How to Investigate Performance Issues in a Web App with a Simple Script

Posted on September 16, 2020 by Riccardo.

What happens when you build for several months without testing with real users and real data? An application that doesn’t work with real users and real data happens.

This is what I wrote in my rant about 99 Percent Done. But I’m tasked with being part of the solution not part of the problem. So let’s make performance right.

The first step to solve any coding issue is to be able to reproduce at will. In this case, the endpoints are slow, and I’m ready to bet all-in that it’s due to database calls and JSON rendering. Not only that, the application monitoring service we employ draws the same conclusions. Thus, I could jump right in, gold master test, and rewrite queries and serializers. However, there are a couple of problems with this approach.

First of all, I would need to populate the database with enough data to perform a meaningful performance (and UX) test. It’s not feasible to fill thousands of forms by hand to reproduce every time. A small, unrealistic dataset would not work either for obvious reasons.

Secondly, I don’t want to optimize the entire application. It would take forever, and, at the moment, we are validating the product, not perfecting it. Said differently, I want to fix performance problems in places where users will spend most of their time, not optimize a screen they will rarely use.

Lastly and most importantly, I need to share performance issues with the rest of the team. We have to experience features to decide when they are both fast enough and usable. Technically the application could render thousands of things on the screen, but the user experience would likely suffer.

Given the shake list mentioned above, I got a bunch of options:

  • Tweak performance without any feedback. Nope.

  • Manually fill thousands of forms. Hell, no!

  • Some sort of database seeds on development and staging. This would yield the most fine-grained control. In fact, too much. I would have to understand the complex network of records each form submission generates and recreate it manually. Too error-prone and time-consuming.

  • Call controllers behind the endpoints directly. This seems sexy because I wouldn’t need to get acquainted with implementation details, but mingling with the web framework’s internals feels hacky.

If only I could simulate a user but faster. Wait a second! A person clicking things in a browser just sends HTTP requests to the server.

I can copy the requests from the network tab in the dev tools, translate them into code, and wrap each request in loops and conditionals. Moreover, there are services to translate cURL commands into another language (search “curl to MY_LANGUAGE”), and copying cURL requests is one right-click away:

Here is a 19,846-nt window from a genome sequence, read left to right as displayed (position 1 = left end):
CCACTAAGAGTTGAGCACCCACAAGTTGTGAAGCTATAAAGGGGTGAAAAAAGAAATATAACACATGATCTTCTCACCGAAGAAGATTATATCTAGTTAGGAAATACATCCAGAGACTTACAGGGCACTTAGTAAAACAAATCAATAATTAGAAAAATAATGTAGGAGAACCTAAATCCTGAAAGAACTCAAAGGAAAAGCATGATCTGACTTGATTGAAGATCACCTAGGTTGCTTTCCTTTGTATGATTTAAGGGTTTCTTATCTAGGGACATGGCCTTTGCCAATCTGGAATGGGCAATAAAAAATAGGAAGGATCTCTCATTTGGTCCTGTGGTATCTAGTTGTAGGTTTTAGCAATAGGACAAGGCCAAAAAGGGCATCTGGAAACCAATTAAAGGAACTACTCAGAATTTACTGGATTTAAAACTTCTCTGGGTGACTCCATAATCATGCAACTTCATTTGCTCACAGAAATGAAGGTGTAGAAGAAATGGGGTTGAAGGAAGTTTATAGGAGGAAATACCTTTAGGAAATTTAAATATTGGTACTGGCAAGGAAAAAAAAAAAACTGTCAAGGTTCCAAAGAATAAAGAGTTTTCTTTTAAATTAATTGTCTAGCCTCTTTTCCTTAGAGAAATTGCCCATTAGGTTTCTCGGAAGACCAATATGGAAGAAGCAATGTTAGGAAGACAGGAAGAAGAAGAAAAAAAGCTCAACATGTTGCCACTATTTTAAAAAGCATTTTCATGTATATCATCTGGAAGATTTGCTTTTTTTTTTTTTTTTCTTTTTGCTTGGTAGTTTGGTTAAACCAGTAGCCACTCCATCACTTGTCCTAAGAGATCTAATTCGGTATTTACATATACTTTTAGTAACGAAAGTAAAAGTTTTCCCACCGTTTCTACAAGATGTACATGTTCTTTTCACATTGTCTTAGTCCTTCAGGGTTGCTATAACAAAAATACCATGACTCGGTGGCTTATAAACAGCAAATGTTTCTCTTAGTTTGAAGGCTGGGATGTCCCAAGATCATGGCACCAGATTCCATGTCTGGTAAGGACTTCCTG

Screenshot of the menu that appears when right-clicking a request in the dev tool’s network tab

Too good to be true, let’s analyze the cons:

  • Coarser-grained control. I can either call an endpoint or not; there’s no middle ground. This is a plus because it’s what actual users do. Also, if I need to interact with the database, I could connect to it without a problem.

  • Automated emails. Luckily the framework allows disabling all deliveries with a boolean flag.

  • Third-party API calls (e.g., payments and tax calculations). I’m in luck again because orders can be marked as tax-free and paid in cash to avoid third-party service requests. This makes things a bit less realistic, but we could manually test those specific cases or develop more sophistication.

  • Authentication. The application uses tokens, so with a couple of additional requests, I can authenticate the script.

Great, there are no blockers. On the plus side, there are a ton of pros:

  • Easy to add new requests. Open the browser, simulate the user, copy the cURL, paste them in the script. We could even ask users to send that along as a way to reproduce things.

  • Test memory leaks. Among other issues, this application leaks memory, and the script can help investigate that problem.

  • Test concurrency. Requests could be performed in parallel to load test the application as described in Facing Concurrency in Web Apps Guided by Tests.

  • Measure. I could time each request to verify the performance tweaks do work.

  • Feedback. Anyone on the team can navigate to a screen and feel for its speed and usability.

  • We are the users. Performance can be measured into a single number, but UX is interaction, not math, at the end of the day. By putting ourselves in the shoes of the customers, we can make better decisions.

This looks promising. I’ll let you know in the newsletter whether I crashed and burned or if I can move to rant about the next legacy issue in this codebase.

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